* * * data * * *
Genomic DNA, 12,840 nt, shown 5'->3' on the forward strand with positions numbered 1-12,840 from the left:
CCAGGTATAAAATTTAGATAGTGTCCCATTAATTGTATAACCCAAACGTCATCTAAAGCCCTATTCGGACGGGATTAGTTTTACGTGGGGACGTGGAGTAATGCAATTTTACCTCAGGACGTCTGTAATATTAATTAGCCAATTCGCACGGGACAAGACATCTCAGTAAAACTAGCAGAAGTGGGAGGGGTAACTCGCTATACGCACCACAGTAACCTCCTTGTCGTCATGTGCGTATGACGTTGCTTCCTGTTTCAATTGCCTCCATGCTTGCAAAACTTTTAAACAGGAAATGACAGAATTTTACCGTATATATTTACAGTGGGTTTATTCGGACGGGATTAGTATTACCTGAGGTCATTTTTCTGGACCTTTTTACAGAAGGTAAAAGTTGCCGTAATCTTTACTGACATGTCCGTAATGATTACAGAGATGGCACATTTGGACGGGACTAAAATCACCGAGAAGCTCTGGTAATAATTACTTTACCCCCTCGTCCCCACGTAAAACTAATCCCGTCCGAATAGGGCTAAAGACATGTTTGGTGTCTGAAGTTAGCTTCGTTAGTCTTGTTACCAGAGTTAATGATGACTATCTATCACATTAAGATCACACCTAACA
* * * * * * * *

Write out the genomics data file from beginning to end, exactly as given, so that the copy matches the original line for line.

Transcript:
Genomic DNA, 12,840 nt, shown 5'->3' on the forward strand with positions numbered 1-12,840 from the left:
CCAGGTATAAAATTTAGATAGTGTCCCATTAATTGTATAACCCAAACGTCATCTAAAGCCCTATTCGGACGGGATTAGTTTTACGTGGGGACGTGGAGTAATGCAATTTTACCTCAGGACGTCTGTAATATTAATTAGCCAATTCGCACGGGACAAGACATCTCAGTAAAACTAGCAGAAGTGGGAGGGGTAACTCGCTATACGCACCACAGTAACCTCCTTGTCGTCATGTGCGTATGACGTTGCTTCCTGTTTCAATTGCCTCCATGCTTGCAAAACTTTTAAACAGGAAATGACAGAATTTTACCGTATATATTTACAGTGGGTTTATTCGGACGGGATTAGTATTACCTGAGGTCATTTTTCTGGACCTTTTTACAGAAGGTAAAAGTTGCCGTAATCTTTACTGACATGTCCGTAATGATTACAGAGATGGCACATTTGGACGGGACTAAAATCACCGAGAAGCTCTGGTAATAATTACTTTACCCCCTCGTCCCCACGTAAAACTAATCCCGTCCGAATAGGGCTAAAGACATGTTTGGTGTCTGAAGTTAGCTTCGTTAGTCTTGTTACCAGAGTTAATGATGACTATCTATCACATTAAGATCACACCTAACA